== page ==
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CMAJ. 2002 Jan 8;166(1):21-8.

The effect of peer support on breast-feeding duration among primiparous women: a randomized controlled trial.

Author information

  • 1Faculty of Nursing, University of Toronto, Ont. cindylee.dennis@utoronto.ca

Abstract

BACKGROUND:

Most mothers stop breast-feeding before the recommended 6 months post partum. A systematic review showed that breast-feeding support programs by health care professionals did not substantially improve breast-feeding outcomes beyond 2 months post partum. We conducted a randomized controlled trial to evaluate the effect of peer (mother-to-mother) support on breast-feeding duration among first-time breast-feeding mothers.

METHODS:

We recruited 256 breast-feeding mothers from 2 semi-urban community hospitals near Toronto and randomly assigned them to a control group (conventional care) or a peer support group (conventional care plus telephone-based support, initiated within 48 hours after hospital discharge, from a woman experienced with breast-feeding who attended a 2.5-hour orientation session). Follow-up of breast-feeding duration, maternal satisfaction with infant feeding method and perceptions of peer support received was conducted at 4, 8 and 12 weeks post partum.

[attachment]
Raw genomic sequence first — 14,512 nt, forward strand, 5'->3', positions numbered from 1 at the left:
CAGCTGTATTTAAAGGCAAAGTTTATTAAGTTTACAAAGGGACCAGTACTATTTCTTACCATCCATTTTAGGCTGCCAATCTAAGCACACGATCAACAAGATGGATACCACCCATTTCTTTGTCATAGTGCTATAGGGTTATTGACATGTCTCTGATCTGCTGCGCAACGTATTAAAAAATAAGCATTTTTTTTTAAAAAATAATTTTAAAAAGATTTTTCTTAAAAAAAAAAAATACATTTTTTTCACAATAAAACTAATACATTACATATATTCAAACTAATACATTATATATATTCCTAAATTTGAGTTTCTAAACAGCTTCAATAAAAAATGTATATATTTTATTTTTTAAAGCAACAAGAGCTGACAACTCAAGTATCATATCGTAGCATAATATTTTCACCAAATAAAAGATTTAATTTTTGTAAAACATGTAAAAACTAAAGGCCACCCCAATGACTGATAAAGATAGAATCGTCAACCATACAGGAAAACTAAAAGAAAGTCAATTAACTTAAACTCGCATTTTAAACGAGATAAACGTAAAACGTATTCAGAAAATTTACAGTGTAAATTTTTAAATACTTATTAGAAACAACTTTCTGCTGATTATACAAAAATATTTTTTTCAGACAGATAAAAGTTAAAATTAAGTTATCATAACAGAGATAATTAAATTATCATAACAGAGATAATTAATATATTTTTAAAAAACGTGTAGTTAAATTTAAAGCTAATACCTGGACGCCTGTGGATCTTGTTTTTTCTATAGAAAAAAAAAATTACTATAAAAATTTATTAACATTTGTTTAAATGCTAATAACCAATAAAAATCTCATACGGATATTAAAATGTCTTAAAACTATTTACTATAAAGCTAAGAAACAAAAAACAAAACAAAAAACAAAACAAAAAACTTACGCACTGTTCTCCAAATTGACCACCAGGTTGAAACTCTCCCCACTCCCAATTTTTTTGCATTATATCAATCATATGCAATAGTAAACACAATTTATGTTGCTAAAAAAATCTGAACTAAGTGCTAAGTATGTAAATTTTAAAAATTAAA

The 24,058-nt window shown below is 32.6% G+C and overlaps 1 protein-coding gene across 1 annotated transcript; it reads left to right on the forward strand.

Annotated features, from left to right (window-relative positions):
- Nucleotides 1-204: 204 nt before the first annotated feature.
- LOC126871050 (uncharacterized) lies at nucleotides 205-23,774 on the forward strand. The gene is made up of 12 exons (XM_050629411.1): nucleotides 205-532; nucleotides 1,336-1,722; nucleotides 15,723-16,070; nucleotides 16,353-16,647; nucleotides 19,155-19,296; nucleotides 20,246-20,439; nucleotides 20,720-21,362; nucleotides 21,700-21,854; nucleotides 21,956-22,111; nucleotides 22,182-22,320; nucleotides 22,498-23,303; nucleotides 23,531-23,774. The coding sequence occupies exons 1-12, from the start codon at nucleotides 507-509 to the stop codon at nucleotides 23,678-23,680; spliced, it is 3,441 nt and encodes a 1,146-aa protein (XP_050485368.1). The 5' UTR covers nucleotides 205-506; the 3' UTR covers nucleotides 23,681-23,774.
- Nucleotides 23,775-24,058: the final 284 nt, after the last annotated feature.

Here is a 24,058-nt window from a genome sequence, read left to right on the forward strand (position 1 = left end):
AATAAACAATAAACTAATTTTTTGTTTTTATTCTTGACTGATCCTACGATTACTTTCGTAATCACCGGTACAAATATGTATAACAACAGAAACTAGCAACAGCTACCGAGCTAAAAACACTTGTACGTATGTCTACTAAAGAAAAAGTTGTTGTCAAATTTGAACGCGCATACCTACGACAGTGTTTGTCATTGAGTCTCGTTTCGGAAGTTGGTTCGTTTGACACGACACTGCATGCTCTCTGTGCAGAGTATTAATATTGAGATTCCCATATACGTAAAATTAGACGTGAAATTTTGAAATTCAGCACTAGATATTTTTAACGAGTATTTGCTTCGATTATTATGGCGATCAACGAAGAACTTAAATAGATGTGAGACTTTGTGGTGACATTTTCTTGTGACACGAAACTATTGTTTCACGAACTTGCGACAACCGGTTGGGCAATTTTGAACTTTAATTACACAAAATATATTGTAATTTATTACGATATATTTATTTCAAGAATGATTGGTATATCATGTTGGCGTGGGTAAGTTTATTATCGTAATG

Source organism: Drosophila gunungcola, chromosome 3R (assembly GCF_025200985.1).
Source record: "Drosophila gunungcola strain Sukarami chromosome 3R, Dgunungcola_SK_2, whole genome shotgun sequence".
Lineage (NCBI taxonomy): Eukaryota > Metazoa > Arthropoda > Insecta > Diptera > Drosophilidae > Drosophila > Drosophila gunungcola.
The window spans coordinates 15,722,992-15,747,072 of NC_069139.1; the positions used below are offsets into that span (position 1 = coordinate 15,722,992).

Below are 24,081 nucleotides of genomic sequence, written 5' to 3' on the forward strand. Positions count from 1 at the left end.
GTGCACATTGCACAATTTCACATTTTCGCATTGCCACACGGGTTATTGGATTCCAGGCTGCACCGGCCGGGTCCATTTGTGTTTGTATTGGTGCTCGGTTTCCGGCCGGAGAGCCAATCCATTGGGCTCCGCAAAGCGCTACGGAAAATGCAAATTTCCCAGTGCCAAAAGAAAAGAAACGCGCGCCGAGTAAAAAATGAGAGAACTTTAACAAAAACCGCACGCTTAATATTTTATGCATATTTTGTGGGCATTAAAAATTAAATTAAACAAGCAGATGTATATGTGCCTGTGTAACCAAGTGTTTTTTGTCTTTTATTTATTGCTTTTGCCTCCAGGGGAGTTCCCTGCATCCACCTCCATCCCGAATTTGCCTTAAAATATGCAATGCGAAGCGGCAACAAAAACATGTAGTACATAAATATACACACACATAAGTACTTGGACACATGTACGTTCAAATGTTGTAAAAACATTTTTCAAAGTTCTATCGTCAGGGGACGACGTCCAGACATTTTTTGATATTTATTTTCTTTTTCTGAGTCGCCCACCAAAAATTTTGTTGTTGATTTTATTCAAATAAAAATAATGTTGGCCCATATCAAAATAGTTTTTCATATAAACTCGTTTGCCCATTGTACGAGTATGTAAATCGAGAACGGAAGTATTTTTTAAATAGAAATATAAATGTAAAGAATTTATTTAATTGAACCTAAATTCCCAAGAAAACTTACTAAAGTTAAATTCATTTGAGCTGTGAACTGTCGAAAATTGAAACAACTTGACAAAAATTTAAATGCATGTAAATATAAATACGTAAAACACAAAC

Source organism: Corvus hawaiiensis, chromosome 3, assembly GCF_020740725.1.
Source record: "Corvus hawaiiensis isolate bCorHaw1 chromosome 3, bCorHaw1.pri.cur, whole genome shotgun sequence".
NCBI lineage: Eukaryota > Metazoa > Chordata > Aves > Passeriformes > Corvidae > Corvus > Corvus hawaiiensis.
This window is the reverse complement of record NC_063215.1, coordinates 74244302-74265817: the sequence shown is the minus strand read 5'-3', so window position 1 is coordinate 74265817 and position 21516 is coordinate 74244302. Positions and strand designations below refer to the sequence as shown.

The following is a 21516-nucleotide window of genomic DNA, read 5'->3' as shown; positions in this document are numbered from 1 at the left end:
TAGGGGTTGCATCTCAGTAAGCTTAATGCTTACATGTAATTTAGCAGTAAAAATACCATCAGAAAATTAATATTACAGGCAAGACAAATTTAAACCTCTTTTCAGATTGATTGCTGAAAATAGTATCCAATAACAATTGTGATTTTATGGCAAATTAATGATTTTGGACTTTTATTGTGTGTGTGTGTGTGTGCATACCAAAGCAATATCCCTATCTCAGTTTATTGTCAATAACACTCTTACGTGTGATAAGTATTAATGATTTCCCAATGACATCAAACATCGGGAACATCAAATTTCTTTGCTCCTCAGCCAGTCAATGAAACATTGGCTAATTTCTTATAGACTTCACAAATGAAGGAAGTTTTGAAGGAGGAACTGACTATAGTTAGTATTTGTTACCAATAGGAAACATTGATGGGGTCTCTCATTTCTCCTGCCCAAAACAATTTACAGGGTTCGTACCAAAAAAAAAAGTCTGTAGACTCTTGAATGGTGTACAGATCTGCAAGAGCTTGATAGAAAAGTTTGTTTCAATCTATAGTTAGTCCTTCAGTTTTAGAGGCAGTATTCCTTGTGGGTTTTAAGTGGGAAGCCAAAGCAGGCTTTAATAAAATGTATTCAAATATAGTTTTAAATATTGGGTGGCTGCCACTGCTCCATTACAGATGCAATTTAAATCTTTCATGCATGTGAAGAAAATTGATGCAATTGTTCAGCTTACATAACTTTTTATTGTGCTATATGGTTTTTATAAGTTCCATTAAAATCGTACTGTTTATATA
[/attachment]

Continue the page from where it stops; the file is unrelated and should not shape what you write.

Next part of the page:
RESULTS:

Significantly more mothers in the peer support group than in the control group continued to breast-feed at 3 months post partum (81.1% v. 66.9%, p = 0.01) and did so exclusively (56.8% v. 40.3%, p = 0.01). Breast-feeding rates at 4, 8 and 12 weeks post partum were 92.4%, 84.8% and 81.1% respectively among the mothers in the peer support group, as compared with 83.9%, 75.0% and 66.9% among those in the control group (p < or = 0.05 for all time periods). The corresponding relative risks were 1.10 (95% confidence interval [CI] 1.01-2.72) at 4 weeks, 1.13 (95% CI 1.00-1.28) at 8 weeks and 1.21 (95% CI 1.04-1.41) at 12 weeks post partum. In addition, when asked for an overall rating of their feeding experience, significantly fewer mothers in the peer support group than in the control group were dissatisfied (1.5% v. 10.5%) (p = 0.02). Of the 130 mothers who evaluated the peer support intervention, 81.6% were satisfied with their peer volunteer experience and 100% felt that all new breast-feeding mothers should be offered this peer support intervention.

INTERPRETATION:

The telephone-based peer support intervention was effective in maintaining breast-feeding to 3 months post partum and improving satisfaction with the infant feeding experience. The high satisfaction with and acceptance of the intervention indicates that breast-feeding peer support programs, in conjunction with professional health services, are effective.

Comment in

PMID:
11800243
[PubMed - indexed for MEDLINE]
PMCID:
PMC99222
Free PMC Article

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